I think this is exactly how Mary feels...good insight!:smileywink:

Paula

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HBT
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Re: Crows and Bears: Animals in the wild and in our imaginations

I loved all the stories Mary tells about the animals. My most favorite story is about the Bears. Then the stories about the crows, they are wonderful. The one about the bunny was nice. It is like giving the girls a way to escape their illnesses. 

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CharminKB
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Re: Crows and Bears: Animals in the wild and in our imaginations

I have read through many of the posts here and I think I fall in the majority with the earring story being my favorite.  I think Mary has a talent for story telling and does it well. 

I am also in agreement with a lot of the other readers concerning the "bear in disguise".....I originally thought that Mary talked about people being bears b/c of their appetites or size, but that didn't seem to fit in all situations.  If there is a real reason behind that little inside observance, I would love to know it:smileytongue

 

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jabrkeKB
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Re: Crows and Bears: Animals in the wild and in our imaginations

My favorite animal story is about how the crow turned from rainbow to black relighting the fires. I am enjoying all the references to crows, most people see them as a nuisance and don't look for beauty in them.

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maxcat
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Re: Crows and Bears: Animals in the wild and in our imaginations

eadieburke, could that be the answer that everyone is wondering why Mary kept asking Cobb if he was a bear. This whole bear situation has had me befuddled and your reading has sort of cleared some things up. Maybe the Author will clue us in on the bear vs. human element when he comes by next week.

The woods are lovely, dark and deep, but I have promises to keep and miles to go before I sleep - Robert Frost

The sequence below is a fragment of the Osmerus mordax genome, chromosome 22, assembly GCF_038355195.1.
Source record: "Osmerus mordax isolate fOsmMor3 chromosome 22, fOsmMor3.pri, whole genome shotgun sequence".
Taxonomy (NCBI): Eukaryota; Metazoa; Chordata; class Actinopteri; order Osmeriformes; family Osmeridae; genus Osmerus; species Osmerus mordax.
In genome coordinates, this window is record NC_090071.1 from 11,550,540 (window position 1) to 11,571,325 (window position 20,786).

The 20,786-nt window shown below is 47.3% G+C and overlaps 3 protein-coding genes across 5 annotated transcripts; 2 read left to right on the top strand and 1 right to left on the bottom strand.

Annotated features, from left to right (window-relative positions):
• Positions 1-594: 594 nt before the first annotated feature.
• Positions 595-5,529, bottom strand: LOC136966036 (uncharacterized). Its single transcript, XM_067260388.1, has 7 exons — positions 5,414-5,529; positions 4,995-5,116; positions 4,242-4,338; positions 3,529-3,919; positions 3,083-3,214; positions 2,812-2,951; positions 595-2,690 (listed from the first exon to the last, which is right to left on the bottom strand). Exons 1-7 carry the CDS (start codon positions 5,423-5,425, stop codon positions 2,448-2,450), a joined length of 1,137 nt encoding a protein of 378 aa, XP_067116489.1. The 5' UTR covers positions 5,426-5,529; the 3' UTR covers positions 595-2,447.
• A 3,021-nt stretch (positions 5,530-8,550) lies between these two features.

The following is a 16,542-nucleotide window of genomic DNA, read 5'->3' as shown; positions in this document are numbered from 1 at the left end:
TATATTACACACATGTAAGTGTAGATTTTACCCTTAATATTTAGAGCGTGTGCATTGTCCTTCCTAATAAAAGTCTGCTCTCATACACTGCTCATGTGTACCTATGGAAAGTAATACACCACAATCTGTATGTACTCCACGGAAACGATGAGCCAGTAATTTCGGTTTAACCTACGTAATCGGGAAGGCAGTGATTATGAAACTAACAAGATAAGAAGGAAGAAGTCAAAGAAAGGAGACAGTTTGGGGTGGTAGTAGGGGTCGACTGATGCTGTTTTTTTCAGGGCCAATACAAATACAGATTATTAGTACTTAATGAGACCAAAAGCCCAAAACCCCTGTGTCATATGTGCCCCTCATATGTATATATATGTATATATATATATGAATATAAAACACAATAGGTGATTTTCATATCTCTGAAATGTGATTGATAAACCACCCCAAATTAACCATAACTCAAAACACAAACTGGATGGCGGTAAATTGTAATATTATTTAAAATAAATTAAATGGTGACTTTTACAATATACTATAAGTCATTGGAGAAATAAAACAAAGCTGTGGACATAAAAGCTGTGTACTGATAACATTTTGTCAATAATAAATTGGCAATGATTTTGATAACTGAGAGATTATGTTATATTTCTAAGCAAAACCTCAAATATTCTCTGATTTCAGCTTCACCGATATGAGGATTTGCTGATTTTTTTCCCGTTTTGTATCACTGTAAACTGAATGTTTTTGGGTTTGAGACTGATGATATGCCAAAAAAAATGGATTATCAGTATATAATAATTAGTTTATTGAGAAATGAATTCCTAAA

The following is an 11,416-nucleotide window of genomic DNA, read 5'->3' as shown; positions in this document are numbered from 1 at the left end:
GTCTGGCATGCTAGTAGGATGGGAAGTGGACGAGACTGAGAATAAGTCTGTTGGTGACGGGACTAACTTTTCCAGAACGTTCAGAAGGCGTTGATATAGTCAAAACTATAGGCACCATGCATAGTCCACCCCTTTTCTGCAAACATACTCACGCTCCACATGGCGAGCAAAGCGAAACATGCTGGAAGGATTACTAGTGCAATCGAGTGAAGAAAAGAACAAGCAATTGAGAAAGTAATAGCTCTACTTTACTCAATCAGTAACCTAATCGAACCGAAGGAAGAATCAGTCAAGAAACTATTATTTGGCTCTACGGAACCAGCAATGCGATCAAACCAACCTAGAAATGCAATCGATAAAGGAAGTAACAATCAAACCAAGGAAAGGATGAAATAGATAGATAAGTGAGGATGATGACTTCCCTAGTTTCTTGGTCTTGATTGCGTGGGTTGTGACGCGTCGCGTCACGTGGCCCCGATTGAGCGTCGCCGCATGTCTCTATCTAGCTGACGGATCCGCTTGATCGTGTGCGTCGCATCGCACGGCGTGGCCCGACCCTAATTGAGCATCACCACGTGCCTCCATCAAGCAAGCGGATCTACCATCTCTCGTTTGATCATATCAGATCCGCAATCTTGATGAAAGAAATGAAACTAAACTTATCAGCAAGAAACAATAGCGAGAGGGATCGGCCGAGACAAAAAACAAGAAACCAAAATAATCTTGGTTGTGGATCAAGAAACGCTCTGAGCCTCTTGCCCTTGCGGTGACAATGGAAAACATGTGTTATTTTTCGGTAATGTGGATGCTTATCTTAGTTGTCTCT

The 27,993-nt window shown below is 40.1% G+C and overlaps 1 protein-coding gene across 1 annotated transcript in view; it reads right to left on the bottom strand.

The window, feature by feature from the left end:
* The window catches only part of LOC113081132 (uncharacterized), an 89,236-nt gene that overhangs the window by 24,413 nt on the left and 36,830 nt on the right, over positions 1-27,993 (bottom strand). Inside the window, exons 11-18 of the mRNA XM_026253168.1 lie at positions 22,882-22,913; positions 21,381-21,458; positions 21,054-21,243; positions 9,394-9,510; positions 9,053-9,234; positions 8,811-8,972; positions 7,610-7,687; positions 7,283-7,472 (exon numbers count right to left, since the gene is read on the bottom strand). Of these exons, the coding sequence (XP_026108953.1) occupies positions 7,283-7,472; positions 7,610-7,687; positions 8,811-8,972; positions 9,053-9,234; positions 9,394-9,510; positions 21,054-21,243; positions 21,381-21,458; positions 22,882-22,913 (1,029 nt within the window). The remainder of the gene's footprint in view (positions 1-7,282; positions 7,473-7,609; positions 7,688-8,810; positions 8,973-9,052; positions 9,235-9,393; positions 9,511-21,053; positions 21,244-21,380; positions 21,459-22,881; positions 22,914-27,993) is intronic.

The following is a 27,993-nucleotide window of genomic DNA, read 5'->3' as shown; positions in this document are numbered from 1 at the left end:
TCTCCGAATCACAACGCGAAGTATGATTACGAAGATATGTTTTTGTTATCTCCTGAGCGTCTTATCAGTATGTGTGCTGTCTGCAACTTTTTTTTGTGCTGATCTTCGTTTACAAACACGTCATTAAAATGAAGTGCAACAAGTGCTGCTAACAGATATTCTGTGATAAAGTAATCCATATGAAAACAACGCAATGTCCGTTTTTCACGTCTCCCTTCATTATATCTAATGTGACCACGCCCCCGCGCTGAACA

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literature
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Re: Crows and Bears: Animals in the wild and in our imaginations


Sunltcloud wrote:

 

I've been feeding crows on my mother-in-law's deck and have noticed that their feeding habits follow a particular pattern. One, who is slightly bigger than the others but also limps, will sit on the oak tree for a while, then he will "test" the feeding site. He does not displace blackbirds, but seems to instill fear in a blue Jay who leaves immediately. This old crow will then call the other crows and they will eat for some time, surrounded by blackbirds. Occasionally they will fly back into the tree when they see me come out on the deck, but lately the big one will come back, look at me, and start to eat again. I've even started to take photographs of him without making him take off. And he definitely knows my mother-in-law who has been feeding crows for several years on her deck. When she sits on the deck he comes as close as four feet away from her. She is almost 98 and the crows are a big source of entertainment and joy for her.

Bonnie_C wrote:

From what I've learned through my backyard birding interest, crows are highly intelligent birds.  They are family oriented and survivalists..  Young birds take care of their younger siblings and older members of their colony.  This in itself may be a lesson to teach  these young girls;  that in order to survive, they need to help one another.